Overall, external quality assurance tests demonstrate a strong educative character. In the many external quality assurance tests, especially for the field of qualitative analyses, but also for infectious agent diagnostics, ejaculate analyses and molecular genetic and cytogenetic diagnoses, the object is not merely to determine a measured value but to also document the steps towards classification of the measured value and to discuss the overall findings during the evaluation of the external quality assurance test with those heading up the external quality assurance testing. For this purpose, external quality assurance testing is very often followed up by comprehensive recommendations on how to improve diagnostics, but also on the assessments of the analyses.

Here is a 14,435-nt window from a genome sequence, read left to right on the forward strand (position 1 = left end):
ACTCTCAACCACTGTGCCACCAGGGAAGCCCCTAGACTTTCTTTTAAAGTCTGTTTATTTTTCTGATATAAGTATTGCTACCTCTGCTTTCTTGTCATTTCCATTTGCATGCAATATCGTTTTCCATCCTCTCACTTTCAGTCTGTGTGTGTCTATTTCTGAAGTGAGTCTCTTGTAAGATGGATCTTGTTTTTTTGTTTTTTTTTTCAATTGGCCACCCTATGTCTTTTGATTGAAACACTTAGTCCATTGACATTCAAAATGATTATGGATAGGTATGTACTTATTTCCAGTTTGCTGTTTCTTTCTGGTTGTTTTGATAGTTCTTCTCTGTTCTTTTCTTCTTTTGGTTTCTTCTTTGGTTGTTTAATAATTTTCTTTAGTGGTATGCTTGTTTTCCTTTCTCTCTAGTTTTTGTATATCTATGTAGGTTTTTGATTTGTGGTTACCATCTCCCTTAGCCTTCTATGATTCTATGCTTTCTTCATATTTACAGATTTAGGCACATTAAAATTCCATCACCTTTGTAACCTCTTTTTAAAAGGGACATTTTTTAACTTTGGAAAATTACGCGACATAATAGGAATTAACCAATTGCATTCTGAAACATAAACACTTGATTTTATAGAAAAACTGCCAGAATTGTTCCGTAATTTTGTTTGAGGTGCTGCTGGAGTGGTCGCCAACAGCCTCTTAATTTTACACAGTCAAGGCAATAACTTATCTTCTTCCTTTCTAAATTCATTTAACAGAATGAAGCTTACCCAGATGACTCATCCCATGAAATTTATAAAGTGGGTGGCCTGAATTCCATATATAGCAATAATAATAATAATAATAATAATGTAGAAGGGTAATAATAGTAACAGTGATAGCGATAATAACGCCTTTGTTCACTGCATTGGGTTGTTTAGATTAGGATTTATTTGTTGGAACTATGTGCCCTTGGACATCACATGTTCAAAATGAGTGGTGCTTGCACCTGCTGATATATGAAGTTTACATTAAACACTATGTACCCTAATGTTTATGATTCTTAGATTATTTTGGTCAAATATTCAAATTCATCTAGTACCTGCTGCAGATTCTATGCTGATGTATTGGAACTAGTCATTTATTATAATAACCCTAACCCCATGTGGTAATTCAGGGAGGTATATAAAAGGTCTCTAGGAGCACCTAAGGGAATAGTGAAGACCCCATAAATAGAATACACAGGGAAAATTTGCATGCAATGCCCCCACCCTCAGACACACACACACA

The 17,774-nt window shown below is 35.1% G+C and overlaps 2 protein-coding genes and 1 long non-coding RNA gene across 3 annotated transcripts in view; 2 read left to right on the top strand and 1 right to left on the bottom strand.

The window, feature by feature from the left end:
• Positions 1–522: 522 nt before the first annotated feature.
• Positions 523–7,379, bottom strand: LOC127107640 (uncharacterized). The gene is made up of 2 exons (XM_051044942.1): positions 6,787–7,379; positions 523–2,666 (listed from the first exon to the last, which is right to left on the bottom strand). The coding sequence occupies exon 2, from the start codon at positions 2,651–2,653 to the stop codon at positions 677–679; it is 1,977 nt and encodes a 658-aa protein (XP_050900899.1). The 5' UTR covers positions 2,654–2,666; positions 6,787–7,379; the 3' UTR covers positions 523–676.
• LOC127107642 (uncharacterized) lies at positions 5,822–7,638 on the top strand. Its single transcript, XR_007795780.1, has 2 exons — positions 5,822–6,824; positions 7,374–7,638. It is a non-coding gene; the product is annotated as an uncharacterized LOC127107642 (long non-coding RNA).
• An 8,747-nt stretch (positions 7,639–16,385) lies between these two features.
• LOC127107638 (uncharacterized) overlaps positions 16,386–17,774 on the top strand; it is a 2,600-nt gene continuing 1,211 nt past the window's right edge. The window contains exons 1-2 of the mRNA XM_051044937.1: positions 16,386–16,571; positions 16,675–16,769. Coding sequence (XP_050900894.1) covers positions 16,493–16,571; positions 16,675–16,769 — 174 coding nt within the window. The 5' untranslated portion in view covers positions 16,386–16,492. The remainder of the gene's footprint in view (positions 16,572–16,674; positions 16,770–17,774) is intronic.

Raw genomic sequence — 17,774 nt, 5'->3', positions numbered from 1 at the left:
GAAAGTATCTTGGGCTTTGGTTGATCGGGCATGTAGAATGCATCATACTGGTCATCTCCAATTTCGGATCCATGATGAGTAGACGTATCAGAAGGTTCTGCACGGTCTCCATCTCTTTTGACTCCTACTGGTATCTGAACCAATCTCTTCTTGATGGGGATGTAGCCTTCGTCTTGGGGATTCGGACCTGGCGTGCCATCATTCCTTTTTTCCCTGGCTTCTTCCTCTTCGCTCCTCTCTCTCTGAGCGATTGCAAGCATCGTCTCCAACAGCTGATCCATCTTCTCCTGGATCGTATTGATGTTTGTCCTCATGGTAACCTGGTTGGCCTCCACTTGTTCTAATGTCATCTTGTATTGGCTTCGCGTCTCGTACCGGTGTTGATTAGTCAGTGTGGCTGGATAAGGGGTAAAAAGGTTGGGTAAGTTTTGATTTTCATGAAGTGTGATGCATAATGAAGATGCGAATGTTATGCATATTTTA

In Germany, quality assurance is not only confined to participation in external quality assurance testing but also emphasises routine daily internal quality assurance as an important aspect, in order to regularly approve the measuring system for patient measurements and to respond early to negative trends.

With the Rili-BAEK guideline, a concept emerging from a corporatist model has established itself towards improving patient care.

About the article

Correspondence: Martin Brüggemann, Referent im Dezernat 3, Bundesärztekammer, Herbert-Lewin-Platz 1, 10623 Berlin, Germany, Tel.: +49 30 400456-436, Fax: +49 30 400456-378, E-Mail:


Published Online: 2015-02-25

Published in Print: 2015-03-01


Citation Information: LaboratoriumsMedizin, Volume 39, Issue 1, Pages 24–25, ISSN (Online) 1439-0477, ISSN (Print) 0342-3026, DOI: https://doi.org/10.1515/labmed-2015-0008.